“Home improvement products are largely unregulated for chemical hazards and contain hazardous chemicals additives, called phthalates, at levels prohibited in children’s products by the Consumer Product Safety Commission (CPSC). CPSC prohibits the presence of 6 phthalates in children’s products at levels greater then 1,000 ppm.

“PVC building materials were 7-times more likely to contain hazardous additives, compared to non-vinyl alternatives tested in this study. All PVC materials tested – 1,350 of 3,019 contained hazardous additives; Non-PVC materials – 18 of 273.

“Over 1/2 (53% – 1,234 of 2,312) and 15% (119 of 793) of flooring had one or more hazardous chemical additives.

“Levels of hazardous chemical additives in flooring and wallpaper are commonly found in household air and dust at levels 5-100 times higher then outdoor concentrations.”

You’ll probably recognize ‘phthalates’ – they were recently banned in crib mattresses and other children’s products. Three types of phthalates were banned in some types of children’s products, and six in others (anything a child under 12 might put in their mouth.) The ban covers a wide range of products – everything from the vinyl waterproof covering on many crib mattresses (not in Naturepedic crib mattresses, of course) to the rubber ducky your little one plays with in the bath. According to the study, nearly half of the PVC/vinyl products tested contained hazardous additives – which would include phthalates – so it’s not just the products that were banned we have to worry about.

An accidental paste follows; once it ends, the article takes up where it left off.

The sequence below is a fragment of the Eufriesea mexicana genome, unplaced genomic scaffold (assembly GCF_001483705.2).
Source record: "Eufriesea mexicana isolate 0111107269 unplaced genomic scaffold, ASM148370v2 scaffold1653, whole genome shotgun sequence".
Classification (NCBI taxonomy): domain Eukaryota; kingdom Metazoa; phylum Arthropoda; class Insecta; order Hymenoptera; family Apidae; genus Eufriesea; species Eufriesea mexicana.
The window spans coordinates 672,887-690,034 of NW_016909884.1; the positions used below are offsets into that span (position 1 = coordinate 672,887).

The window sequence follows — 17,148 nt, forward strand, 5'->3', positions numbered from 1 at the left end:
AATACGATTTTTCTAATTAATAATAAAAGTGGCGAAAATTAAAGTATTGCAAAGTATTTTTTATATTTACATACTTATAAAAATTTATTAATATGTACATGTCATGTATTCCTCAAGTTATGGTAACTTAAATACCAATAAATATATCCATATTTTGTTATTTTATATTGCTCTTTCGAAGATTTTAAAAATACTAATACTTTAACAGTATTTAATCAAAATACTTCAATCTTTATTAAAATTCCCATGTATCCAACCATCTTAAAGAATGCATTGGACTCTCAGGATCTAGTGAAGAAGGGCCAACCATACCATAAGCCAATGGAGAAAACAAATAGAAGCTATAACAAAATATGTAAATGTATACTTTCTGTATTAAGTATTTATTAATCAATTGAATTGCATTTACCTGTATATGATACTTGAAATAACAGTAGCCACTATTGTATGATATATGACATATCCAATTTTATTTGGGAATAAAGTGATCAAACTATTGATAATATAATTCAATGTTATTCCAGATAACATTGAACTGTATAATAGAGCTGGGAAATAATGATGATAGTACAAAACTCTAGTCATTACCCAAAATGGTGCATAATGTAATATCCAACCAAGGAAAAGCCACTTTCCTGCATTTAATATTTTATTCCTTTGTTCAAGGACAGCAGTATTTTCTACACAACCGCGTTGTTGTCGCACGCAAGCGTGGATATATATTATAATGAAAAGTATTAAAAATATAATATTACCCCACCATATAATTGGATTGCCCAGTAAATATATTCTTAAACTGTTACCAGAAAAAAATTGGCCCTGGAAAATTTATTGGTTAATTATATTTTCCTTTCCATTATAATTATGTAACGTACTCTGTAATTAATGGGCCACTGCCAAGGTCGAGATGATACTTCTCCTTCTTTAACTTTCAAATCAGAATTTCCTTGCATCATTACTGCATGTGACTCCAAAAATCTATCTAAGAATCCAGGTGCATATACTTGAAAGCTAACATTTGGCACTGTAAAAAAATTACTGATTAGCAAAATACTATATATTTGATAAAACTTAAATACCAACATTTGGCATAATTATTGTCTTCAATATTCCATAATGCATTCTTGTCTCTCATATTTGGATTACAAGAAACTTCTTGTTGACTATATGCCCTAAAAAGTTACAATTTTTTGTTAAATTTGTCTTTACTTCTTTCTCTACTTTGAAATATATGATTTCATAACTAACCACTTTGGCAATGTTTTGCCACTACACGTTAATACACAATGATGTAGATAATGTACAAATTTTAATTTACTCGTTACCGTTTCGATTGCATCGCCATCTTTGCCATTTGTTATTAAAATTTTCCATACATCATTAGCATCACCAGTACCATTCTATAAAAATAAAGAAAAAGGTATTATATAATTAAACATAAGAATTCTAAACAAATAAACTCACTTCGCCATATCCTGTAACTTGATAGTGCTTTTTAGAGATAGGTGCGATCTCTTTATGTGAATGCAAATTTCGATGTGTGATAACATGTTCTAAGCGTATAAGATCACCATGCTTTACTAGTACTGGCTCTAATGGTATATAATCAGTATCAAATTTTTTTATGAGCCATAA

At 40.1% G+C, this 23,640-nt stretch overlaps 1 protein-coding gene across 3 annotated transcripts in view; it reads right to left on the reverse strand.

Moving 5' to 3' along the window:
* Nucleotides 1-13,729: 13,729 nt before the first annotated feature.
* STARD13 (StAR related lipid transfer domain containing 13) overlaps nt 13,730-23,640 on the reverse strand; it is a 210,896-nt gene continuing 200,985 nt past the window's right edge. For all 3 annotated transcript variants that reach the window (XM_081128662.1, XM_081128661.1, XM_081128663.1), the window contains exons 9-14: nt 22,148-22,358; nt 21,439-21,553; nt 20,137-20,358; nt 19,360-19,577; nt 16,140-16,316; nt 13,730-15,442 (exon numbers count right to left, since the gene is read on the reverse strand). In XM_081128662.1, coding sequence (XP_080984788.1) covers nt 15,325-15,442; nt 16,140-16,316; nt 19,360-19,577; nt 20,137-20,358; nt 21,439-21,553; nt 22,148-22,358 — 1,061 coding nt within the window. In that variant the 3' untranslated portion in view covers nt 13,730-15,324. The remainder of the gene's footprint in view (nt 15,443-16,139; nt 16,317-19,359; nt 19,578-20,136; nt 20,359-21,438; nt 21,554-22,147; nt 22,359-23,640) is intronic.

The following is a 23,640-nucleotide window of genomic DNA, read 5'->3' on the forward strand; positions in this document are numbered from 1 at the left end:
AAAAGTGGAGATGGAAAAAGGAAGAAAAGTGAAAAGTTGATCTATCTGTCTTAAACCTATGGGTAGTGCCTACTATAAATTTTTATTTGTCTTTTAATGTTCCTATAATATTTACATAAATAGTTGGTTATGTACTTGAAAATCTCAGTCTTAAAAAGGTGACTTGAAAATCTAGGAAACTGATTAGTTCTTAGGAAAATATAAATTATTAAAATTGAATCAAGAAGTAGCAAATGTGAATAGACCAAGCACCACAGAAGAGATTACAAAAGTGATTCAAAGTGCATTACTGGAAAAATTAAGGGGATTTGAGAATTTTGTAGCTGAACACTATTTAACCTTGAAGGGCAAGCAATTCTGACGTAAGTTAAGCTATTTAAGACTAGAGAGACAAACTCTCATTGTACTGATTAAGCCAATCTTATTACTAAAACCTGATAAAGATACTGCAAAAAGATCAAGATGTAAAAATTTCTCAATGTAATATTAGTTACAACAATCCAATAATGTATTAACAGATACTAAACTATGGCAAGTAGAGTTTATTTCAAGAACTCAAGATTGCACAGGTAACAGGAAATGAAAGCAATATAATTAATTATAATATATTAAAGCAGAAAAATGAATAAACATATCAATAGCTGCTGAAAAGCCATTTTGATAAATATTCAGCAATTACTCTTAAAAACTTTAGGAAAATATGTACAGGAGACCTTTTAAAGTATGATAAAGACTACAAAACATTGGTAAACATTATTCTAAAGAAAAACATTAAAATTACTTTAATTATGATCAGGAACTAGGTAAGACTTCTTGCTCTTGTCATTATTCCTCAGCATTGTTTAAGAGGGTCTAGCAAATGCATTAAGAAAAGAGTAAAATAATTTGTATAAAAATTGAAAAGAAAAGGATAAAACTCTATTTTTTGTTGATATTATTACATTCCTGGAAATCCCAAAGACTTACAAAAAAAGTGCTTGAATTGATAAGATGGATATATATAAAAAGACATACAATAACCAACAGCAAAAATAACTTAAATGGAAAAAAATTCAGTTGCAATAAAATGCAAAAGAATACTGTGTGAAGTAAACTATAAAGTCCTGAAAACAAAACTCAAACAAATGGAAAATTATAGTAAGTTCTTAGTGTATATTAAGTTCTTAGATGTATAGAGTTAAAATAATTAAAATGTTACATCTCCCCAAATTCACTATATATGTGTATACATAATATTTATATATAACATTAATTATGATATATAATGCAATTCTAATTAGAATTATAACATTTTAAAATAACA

Looking at renos? Watch out for hazardous chemicals. Your best bet is to look for companies that don’t use them in their products. Also, check out the full HealthyStuff.org study. You can search the product results by brand, type and levels of detection.

Some Kids’ Products from China Not in Compliance with Toxic Chemical Regulations

Thursday, September 30th, 2010


phthalates in kids productsAs of February 2009, the Consumer Product Safety Improvement Act (CPSIA) banned the use of phthalates, chemicals that soften PVC so it can be used as a waterproof vinyl covering in crib mattresses, in soft vinyl toys, pacificers and other baby and children’s products. The phthalates restriction applies to “children care articles” which are defined as “intended to facilitate sleep, feeding, sucking or teething for children aged 3 or younger”. Within that group, if the item can be placed in the mouth or sucked, then six phthalates are banned. If not, then only three are banned. Further review and study was to be done to determine whether a ban should also be placed on additional phthalates.